Duterte resets talks with Reds
President Duterte has ordered the start of formal talks between the government and the National Democratic Front of the Philippines (NDFP) reset, according to Jesus Dureza.
Dureza, presidential peace adviser, said President Duterte gave the order after meeting members of the team that held back-channel talks with the NDFP to revive the talks.
The President had said the talks could resume in July but Dureza said the President wanted it moved to a later date but without a definite timeline.
Dureza said the timeline that government and NDFP panels agreed on “had to be necessarily adjusted.”
Citing President Duterte, Dureza said there was a need to win popular support for the success of what the president had said was the “last chance” to end the insurgency through peaceful means.
“Stakeholders on the ground must also be equally engaged,” said Dureza, citing the President.
Not closing the door
He said, however, that the President’s order did not mean the government was closing its door to the talks.
Meetings with the NDFP would continue until negotiators agreed on the best time to start the formal talks, Dureza said.
The talks were originally scheduled to start on June 28 in Oslo, Norway.
Jose Maria Sison, Communist Party of the Philippines (CPP) founding chair, had said a stand-down agreement between the military and the New People’s Army, armed wing of CPP, would begin on June 21 “to create a favorable atmosphere” for the talks.
The truce was originally set to start on June 14 but was reset because of a delay in the court order to let NDFP peace panelists Benito Tiamzon and five other consultants to travel abroad for the talks.
The consultants included Rafael Baylosis, Vicente Ladlad, Randal Echanis, Adelberto Silva and Alan Jazmines.
At a briefing in Malacañang on Wednesday night, Harry Roque said Mr. Duterte had met with top military and police officials at a command conference and asked them to “give peace a chance.”
“The President wants the cooperation of our men in uniform in the peace talks,” said Roque, former human rights lawyer and now presidential spokesperson.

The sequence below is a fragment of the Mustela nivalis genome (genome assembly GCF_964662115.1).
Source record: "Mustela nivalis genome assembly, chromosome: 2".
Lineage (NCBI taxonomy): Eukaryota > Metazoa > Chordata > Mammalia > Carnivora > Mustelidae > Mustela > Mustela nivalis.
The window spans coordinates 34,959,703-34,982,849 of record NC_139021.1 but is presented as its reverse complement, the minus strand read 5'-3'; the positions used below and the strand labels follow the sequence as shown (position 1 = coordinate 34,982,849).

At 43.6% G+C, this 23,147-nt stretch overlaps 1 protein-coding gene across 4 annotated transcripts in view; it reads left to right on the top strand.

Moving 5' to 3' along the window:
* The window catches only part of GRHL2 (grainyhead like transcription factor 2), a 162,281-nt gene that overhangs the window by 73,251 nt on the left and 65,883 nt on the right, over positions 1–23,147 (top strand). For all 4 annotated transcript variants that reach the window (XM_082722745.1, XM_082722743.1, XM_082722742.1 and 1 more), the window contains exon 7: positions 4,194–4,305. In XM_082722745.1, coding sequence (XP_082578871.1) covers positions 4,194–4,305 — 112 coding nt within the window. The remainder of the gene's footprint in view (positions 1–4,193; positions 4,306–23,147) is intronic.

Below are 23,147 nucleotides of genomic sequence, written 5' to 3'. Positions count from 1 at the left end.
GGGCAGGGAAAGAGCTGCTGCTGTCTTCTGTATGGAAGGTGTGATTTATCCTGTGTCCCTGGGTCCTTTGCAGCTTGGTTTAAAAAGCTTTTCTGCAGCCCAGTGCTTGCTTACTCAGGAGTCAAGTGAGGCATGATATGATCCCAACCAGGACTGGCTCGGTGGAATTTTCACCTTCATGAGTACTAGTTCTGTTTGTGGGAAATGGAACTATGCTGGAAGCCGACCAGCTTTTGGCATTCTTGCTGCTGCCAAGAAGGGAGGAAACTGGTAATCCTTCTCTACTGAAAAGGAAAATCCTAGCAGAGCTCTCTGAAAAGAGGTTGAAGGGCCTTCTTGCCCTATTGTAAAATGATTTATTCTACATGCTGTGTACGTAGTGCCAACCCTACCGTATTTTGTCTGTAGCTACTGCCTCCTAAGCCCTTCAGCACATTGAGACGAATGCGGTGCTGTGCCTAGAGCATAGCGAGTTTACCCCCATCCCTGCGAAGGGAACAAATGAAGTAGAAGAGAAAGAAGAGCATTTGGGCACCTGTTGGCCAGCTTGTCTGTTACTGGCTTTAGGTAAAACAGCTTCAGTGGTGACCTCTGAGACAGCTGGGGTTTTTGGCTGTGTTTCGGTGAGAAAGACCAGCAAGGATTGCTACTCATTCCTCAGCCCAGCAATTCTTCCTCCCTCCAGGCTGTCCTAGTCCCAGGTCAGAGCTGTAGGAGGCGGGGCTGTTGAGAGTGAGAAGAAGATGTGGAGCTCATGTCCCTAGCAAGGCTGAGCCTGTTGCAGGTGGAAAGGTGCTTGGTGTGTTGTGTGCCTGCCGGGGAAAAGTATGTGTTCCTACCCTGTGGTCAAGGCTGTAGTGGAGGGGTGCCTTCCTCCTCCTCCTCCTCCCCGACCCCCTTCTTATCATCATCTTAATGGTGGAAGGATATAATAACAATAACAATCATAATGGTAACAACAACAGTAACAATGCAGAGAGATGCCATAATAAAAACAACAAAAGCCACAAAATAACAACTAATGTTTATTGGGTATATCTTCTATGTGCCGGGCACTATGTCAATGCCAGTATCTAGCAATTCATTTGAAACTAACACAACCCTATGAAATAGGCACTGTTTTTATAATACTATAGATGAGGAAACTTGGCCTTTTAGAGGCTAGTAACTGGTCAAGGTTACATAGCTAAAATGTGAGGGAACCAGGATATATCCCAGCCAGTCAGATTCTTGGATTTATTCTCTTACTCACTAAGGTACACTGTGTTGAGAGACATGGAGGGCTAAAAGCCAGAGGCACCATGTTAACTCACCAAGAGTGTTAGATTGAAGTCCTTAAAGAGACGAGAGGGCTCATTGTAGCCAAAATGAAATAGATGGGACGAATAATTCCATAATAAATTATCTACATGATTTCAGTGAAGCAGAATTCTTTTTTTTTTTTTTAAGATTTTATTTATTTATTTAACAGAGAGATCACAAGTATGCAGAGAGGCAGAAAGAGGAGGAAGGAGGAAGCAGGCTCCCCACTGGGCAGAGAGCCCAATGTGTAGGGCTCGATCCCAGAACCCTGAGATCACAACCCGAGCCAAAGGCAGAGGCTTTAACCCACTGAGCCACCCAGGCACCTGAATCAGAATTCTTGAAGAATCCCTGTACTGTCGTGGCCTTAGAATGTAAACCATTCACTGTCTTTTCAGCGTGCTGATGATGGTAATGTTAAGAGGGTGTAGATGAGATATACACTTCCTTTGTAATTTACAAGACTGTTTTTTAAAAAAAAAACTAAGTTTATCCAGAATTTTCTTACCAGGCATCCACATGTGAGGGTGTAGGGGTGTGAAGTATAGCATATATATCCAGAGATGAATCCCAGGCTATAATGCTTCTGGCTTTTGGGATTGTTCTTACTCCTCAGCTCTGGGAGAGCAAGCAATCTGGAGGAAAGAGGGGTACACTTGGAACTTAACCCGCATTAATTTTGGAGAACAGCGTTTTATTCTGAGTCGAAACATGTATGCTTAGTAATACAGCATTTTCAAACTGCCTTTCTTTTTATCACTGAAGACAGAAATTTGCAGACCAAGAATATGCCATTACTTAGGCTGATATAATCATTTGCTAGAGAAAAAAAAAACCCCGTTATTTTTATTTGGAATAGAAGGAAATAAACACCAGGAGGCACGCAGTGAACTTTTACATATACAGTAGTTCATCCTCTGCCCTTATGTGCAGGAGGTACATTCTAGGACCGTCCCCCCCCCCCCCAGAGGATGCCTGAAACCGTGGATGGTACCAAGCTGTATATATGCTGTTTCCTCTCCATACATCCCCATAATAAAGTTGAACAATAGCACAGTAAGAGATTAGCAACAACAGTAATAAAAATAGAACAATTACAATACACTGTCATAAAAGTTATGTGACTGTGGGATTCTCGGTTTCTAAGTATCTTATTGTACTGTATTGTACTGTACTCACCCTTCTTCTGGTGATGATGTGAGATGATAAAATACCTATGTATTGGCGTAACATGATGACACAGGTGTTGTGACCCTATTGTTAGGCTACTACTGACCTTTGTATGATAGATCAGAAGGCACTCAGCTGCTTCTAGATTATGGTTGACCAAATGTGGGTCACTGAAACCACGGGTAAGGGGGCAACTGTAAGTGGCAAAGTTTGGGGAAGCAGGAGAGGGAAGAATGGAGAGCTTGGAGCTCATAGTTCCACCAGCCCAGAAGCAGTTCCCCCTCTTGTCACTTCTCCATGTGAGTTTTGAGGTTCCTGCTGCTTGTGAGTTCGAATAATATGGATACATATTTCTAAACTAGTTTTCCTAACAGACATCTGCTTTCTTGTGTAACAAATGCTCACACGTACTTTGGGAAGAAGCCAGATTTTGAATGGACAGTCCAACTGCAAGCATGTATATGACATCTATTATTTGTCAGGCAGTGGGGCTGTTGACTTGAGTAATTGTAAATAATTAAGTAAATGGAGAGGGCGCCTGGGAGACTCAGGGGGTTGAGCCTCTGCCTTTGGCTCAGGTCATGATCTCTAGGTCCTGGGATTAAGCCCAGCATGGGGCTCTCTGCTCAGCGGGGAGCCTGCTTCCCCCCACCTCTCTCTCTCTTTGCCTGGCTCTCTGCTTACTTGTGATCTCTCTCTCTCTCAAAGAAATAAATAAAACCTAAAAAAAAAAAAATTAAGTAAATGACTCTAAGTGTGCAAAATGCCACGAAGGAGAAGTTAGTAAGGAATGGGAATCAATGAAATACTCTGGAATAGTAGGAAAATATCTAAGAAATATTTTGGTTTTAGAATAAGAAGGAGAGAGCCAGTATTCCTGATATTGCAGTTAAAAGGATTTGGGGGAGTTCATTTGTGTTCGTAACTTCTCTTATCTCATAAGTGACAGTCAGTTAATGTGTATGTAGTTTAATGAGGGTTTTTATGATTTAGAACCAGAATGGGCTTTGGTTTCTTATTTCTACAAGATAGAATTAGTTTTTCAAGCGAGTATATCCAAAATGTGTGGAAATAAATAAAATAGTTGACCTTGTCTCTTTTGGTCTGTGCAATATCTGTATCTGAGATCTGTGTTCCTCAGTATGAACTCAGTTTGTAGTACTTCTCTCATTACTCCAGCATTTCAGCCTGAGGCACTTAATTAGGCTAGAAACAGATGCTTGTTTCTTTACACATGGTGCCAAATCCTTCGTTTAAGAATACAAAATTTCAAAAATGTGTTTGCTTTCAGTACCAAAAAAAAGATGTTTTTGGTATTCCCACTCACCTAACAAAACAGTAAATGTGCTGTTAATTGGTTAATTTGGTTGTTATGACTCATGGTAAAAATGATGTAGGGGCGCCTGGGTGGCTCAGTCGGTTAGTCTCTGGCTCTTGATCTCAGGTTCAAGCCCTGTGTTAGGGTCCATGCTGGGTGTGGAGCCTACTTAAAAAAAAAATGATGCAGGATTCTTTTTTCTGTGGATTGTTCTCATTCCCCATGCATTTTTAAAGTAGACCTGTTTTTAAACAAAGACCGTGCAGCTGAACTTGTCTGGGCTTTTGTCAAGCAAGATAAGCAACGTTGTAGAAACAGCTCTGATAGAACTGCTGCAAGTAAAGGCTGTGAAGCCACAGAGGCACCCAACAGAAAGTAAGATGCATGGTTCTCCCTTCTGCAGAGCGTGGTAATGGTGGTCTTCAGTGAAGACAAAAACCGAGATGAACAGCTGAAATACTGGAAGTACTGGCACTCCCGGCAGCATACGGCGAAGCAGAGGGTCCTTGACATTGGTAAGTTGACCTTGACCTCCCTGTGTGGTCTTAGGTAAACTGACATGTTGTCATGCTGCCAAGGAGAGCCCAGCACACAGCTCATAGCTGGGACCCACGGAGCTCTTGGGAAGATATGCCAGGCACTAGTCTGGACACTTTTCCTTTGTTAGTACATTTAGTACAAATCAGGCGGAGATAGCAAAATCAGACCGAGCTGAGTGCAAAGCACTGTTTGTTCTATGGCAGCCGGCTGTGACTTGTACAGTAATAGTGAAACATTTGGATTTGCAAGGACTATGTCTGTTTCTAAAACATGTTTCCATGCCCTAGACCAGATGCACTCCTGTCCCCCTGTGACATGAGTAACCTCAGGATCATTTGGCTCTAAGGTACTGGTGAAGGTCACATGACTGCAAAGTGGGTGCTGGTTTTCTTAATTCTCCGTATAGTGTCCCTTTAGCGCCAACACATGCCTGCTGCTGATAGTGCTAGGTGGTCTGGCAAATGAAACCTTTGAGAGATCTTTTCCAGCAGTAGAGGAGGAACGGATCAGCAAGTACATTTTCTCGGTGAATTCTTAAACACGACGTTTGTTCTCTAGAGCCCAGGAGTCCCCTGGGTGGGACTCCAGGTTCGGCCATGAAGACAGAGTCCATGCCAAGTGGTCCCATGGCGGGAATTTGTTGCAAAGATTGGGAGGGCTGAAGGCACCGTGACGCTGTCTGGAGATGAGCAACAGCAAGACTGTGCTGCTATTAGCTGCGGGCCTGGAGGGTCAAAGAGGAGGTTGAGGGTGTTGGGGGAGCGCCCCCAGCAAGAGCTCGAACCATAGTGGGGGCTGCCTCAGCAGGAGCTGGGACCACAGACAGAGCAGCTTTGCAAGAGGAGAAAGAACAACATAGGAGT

Roque said “it appears” that the Philippine National Police and Armed Forces of the Philippines were “fully supportive of the peace talks.”
During the command conference, concern was raised over the possibility of rebels just taking advantage of the talks to “regroup and strengthen,” according to Roque.
Another concern raised was the possibility that rebels would continue collecting revolutionary taxes during the talks, Roque said. This would violate one of President Duterte’s conditions.
“But the President assured them that we needed to give the peace talks a chance,” Roque said.
The President, Roque said, told the police and military to give rebels “the presumption of good faith.”
“Let’s allow the process to continue,” Roque said, citing President Duterte.
Sison’s return to the country was also discussed at the command conference, Roque said. But it was because Sison was on a list of terrorists.
Roque, however, said there was no outstanding arrest warrant for Sison and “there is no impediment” for his return.
“There’s also a preference for the peace talks to proceed in the Philippines,” Roque said.
Sison had expressed preference for the talks to be held in Norway, which had been hosting the talks for years now. —WITH A REPORT FROM CHRISTINE AVENDAÑO
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